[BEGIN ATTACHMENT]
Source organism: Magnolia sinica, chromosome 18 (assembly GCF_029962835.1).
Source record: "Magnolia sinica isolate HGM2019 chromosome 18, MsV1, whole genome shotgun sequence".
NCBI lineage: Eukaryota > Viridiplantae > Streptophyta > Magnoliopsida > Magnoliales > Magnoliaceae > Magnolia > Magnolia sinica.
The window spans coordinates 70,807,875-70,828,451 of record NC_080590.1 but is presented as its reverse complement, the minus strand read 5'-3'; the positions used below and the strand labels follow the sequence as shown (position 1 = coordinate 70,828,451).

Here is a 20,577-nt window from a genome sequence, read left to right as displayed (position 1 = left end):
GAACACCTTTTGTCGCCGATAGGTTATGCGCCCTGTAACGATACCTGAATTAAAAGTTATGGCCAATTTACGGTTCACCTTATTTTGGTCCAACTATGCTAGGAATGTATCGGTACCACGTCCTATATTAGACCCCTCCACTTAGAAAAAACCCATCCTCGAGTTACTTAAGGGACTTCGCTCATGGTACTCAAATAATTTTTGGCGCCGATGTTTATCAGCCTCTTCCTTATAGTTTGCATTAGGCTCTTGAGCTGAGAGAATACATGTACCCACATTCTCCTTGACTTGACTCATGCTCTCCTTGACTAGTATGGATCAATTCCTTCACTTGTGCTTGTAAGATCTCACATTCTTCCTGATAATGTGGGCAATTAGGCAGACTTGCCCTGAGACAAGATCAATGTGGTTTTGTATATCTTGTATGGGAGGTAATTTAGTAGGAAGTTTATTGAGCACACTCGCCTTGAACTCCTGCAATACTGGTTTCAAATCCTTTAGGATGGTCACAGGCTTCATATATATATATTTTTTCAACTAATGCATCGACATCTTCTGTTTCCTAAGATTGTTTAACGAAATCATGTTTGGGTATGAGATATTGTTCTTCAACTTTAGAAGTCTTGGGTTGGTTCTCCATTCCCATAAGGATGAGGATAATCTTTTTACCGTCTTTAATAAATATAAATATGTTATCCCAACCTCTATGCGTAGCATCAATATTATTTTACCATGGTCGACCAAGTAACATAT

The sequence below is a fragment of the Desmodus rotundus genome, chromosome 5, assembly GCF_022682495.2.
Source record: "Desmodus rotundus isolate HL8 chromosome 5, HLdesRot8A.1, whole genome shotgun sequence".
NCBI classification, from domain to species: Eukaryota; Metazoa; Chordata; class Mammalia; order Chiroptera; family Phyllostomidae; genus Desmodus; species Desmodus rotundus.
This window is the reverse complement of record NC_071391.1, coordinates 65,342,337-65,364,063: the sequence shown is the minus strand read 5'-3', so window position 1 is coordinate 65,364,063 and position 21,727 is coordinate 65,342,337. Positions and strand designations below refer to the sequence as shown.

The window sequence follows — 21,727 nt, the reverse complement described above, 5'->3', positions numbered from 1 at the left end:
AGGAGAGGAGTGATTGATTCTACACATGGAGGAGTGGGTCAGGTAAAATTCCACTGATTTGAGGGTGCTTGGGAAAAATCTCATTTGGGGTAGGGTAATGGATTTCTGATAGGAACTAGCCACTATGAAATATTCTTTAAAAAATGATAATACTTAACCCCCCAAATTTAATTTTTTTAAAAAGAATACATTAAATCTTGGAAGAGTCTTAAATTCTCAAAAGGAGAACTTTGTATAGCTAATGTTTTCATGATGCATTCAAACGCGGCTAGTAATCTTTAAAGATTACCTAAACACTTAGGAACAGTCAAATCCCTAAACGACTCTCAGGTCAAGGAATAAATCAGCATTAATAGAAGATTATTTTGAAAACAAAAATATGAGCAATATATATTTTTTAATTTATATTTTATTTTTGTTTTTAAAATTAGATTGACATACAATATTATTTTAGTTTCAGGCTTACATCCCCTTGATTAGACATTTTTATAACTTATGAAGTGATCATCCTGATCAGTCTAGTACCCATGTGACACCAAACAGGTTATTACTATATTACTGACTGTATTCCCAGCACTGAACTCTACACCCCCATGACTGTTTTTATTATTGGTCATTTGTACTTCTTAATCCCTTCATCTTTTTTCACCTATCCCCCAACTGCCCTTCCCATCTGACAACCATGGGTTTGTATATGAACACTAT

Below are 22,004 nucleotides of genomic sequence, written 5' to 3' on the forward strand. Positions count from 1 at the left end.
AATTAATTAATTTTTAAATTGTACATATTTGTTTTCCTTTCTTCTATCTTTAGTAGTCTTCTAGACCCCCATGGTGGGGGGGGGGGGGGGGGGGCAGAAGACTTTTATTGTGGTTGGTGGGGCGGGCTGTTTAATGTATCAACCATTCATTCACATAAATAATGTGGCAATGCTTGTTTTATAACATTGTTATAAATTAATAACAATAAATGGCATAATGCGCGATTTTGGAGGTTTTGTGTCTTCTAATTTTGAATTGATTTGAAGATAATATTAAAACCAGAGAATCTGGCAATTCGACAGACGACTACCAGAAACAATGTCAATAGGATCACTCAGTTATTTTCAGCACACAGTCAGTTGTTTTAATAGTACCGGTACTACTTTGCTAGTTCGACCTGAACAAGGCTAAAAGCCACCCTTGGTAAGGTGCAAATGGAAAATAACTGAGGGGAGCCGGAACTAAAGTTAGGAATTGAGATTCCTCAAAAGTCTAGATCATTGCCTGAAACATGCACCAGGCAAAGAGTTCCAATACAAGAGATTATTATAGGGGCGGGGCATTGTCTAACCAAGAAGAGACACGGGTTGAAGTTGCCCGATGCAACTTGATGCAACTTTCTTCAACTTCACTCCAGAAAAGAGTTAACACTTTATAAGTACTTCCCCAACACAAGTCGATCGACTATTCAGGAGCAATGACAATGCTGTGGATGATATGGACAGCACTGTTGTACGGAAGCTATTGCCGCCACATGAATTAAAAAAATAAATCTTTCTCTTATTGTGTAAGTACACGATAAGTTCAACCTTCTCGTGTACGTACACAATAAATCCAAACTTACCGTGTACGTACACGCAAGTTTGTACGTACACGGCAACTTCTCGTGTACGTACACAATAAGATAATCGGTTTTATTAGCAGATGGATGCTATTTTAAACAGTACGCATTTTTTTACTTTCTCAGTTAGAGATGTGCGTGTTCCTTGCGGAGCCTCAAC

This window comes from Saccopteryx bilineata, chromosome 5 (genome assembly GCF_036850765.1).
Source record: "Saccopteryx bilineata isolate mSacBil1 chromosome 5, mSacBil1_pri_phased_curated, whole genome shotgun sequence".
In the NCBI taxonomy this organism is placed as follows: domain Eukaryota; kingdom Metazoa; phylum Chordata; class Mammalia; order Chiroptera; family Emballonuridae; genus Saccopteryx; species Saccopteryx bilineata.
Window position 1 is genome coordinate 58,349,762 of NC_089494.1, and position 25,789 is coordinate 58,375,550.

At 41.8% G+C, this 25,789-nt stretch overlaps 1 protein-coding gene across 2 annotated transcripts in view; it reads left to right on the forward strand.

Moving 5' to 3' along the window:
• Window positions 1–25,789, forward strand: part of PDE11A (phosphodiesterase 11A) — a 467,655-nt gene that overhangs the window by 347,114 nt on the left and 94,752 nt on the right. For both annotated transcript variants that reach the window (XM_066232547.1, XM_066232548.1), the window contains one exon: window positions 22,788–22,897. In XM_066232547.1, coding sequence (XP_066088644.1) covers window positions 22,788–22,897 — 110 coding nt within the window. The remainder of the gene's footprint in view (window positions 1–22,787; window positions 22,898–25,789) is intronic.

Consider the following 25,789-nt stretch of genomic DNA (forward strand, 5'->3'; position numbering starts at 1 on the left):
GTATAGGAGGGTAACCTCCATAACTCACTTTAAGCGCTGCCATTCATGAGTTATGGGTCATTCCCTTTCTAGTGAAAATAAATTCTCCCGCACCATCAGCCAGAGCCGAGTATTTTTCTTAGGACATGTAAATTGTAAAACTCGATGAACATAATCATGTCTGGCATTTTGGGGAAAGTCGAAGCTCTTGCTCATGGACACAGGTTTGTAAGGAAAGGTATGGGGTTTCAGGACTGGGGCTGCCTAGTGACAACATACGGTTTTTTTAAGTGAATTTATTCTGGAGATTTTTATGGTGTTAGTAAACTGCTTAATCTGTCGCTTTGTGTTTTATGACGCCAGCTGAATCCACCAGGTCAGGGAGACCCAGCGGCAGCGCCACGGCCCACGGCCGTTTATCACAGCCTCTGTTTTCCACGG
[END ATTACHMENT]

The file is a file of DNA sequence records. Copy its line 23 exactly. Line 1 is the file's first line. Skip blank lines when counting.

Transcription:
GTATAGGAGGGTAACCTCCATAACTCACTTTAAGCGCTGCCATTCATGAGTTATGGGTCATTCCCTTTCTAGTGAAAATAAATTCTCCCGCACCATCAGCCAGAGCCGAGTATTTTTCTTAGGACATGTAAATTGTAAAACTCGATGAACATAATCATGTCTGGCATTTTGGGGAAAGTCGAAGCTCTTGCTCATGGACACAGGTTTGTAAGGAAAGGTATGGGGTTTCAGGACTGGGGCTGCCTAGTGACAACATACGGTTTTTTTAAGTGAATTTATTCTGGAGATTTTTATGGTGTTAGTAAACTGCTTAATCTGTCGCTTTGTGTTTTATGACGCCAGCTGAATCCACCAGGTCAGGGAGACCCAGCGGCAGCGCCACGGCCCACGGCCGTTTATCACAGCCTCTGTTTTCCACGG